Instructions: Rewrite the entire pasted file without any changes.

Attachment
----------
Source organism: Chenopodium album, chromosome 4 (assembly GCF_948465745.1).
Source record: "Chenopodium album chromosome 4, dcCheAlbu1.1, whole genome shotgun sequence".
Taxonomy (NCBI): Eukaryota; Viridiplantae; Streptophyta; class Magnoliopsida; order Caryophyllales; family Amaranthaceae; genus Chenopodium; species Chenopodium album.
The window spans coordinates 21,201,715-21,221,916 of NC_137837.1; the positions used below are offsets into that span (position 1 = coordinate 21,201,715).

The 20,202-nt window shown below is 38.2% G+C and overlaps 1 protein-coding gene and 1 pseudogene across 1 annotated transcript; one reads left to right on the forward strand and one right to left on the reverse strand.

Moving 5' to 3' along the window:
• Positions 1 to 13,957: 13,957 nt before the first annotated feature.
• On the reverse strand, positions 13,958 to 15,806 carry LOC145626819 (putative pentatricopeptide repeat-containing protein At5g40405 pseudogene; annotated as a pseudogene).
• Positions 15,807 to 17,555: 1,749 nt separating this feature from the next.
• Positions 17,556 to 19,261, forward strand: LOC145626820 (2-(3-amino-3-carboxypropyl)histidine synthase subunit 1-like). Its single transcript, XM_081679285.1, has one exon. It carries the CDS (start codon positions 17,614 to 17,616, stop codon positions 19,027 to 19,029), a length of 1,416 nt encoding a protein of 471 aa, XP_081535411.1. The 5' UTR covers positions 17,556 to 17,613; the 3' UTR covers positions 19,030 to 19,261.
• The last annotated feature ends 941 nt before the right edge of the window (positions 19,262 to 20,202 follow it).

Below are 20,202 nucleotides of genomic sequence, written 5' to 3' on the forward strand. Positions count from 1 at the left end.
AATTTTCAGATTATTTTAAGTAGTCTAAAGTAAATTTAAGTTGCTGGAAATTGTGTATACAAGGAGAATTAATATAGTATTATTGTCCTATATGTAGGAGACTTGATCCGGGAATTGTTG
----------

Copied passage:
Source organism: Chenopodium album, chromosome 4 (assembly GCF_948465745.1).
Source record: "Chenopodium album chromosome 4, dcCheAlbu1.1, whole genome shotgun sequence".
Taxonomy (NCBI): Eukaryota; Viridiplantae; Streptophyta; class Magnoliopsida; order Caryophyllales; family Amaranthaceae; genus Chenopodium; species Chenopodium album.
The window spans coordinates 21,201,715-21,221,916 of NC_137837.1; the positions used below are offsets into that span (position 1 = coordinate 21,201,715).

The 20,202-nt window shown below is 38.2% G+C and overlaps 1 protein-coding gene and 1 pseudogene across 1 annotated transcript; one reads left to right on the forward strand and one right to left on the reverse strand.

Moving 5' to 3' along the window:
• Positions 1 to 13,957: 13,957 nt before the first annotated feature.
• On the reverse strand, positions 13,958 to 15,806 carry LOC145626819 (putative pentatricopeptide repeat-containing protein At5g40405 pseudogene; annotated as a pseudogene).
• Positions 15,807 to 17,555: 1,749 nt separating this feature from the next.
• Positions 17,556 to 19,261, forward strand: LOC145626820 (2-(3-amino-3-carboxypropyl)histidine synthase subunit 1-like). Its single transcript, XM_081679285.1, has one exon. It carries the CDS (start codon positions 17,614 to 17,616, stop codon positions 19,027 to 19,029), a length of 1,416 nt encoding a protein of 471 aa, XP_081535411.1. The 5' UTR covers positions 17,556 to 17,613; the 3' UTR covers positions 19,030 to 19,261.
• The last annotated feature ends 941 nt before the right edge of the window (positions 19,262 to 20,202 follow it).

Below are 20,202 nucleotides of genomic sequence, written 5' to 3' on the forward strand. Positions count from 1 at the left end.
AATTTTCAGATTATTTTAAGTAGTCTAAAGTAAATTTAAGTTGCTGGAAATTGTGTATACAAGGAGAATTAATATAGTATTATTGTCCTATATGTAGGAGACTTGATCCGGGAATTGTTG